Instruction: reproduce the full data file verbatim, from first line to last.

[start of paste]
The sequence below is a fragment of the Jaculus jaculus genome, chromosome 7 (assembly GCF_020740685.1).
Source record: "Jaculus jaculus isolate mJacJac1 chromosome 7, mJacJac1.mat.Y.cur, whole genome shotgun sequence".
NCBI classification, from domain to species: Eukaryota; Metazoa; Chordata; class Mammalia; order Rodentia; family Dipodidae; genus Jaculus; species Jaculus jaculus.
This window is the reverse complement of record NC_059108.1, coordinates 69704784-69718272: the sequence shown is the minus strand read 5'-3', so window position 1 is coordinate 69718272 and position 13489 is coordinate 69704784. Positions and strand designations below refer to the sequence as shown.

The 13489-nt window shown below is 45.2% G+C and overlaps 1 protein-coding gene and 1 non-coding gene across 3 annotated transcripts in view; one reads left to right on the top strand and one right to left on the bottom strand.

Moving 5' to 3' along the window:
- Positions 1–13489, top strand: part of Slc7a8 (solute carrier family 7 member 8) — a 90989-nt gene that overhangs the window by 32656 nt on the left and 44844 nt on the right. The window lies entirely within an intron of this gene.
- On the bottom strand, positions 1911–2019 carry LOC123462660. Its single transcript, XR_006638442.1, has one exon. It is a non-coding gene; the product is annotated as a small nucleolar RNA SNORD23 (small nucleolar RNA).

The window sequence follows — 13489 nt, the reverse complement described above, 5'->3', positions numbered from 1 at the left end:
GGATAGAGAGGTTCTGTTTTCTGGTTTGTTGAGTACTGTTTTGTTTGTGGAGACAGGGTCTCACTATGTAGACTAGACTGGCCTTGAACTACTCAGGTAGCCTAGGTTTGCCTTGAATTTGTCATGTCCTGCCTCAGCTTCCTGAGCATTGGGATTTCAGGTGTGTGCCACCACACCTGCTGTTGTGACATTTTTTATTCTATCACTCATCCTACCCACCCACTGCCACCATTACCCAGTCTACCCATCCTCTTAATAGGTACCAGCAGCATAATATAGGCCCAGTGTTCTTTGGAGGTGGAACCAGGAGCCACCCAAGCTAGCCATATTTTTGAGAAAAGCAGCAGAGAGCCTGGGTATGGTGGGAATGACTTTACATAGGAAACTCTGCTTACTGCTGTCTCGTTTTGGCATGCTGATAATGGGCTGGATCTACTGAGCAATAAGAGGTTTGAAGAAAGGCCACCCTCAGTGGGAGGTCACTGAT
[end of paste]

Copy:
The sequence below is a fragment of the Jaculus jaculus genome, chromosome 7 (assembly GCF_020740685.1).
Source record: "Jaculus jaculus isolate mJacJac1 chromosome 7, mJacJac1.mat.Y.cur, whole genome shotgun sequence".
NCBI classification, from domain to species: Eukaryota; Metazoa; Chordata; class Mammalia; order Rodentia; family Dipodidae; genus Jaculus; species Jaculus jaculus.
This window is the reverse complement of record NC_059108.1, coordinates 69704784-69718272: the sequence shown is the minus strand read 5'-3', so window position 1 is coordinate 69718272 and position 13489 is coordinate 69704784. Positions and strand designations below refer to the sequence as shown.

The 13489-nt window shown below is 45.2% G+C and overlaps 1 protein-coding gene and 1 non-coding gene across 3 annotated transcripts in view; one reads left to right on the top strand and one right to left on the bottom strand.

Moving 5' to 3' along the window:
- Positions 1–13489, top strand: part of Slc7a8 (solute carrier family 7 member 8) — a 90989-nt gene that overhangs the window by 32656 nt on the left and 44844 nt on the right. The window lies entirely within an intron of this gene.
- On the bottom strand, positions 1911–2019 carry LOC123462660. Its single transcript, XR_006638442.1, has one exon. It is a non-coding gene; the product is annotated as a small nucleolar RNA SNORD23 (small nucleolar RNA).

The window sequence follows — 13489 nt, the reverse complement described above, 5'->3', positions numbered from 1 at the left end:
GGATAGAGAGGTTCTGTTTTCTGGTTTGTTGAGTACTGTTTTGTTTGTGGAGACAGGGTCTCACTATGTAGACTAGACTGGCCTTGAACTACTCAGGTAGCCTAGGTTTGCCTTGAATTTGTCATGTCCTGCCTCAGCTTCCTGAGCATTGGGATTTCAGGTGTGTGCCACCACACCTGCTGTTGTGACATTTTTTATTCTATCACTCATCCTACCCACCCACTGCCACCATTACCCAGTCTACCCATCCTCTTAATAGGTACCAGCAGCATAATATAGGCCCAGTGTTCTTTGGAGGTGGAACCAGGAGCCACCCAAGCTAGCCATATTTTTGAGAAAAGCAGCAGAGAGCCTGGGTATGGTGGGAATGACTTTACATAGGAAACTCTGCTTACTGCTGTCTCGTTTTGGCATGCTGATAATGGGCTGGATCTACTGAGCAATAAGAGGTTTGAAGAAAGGCCACCCTCAGTGGGAGGTCACTGAT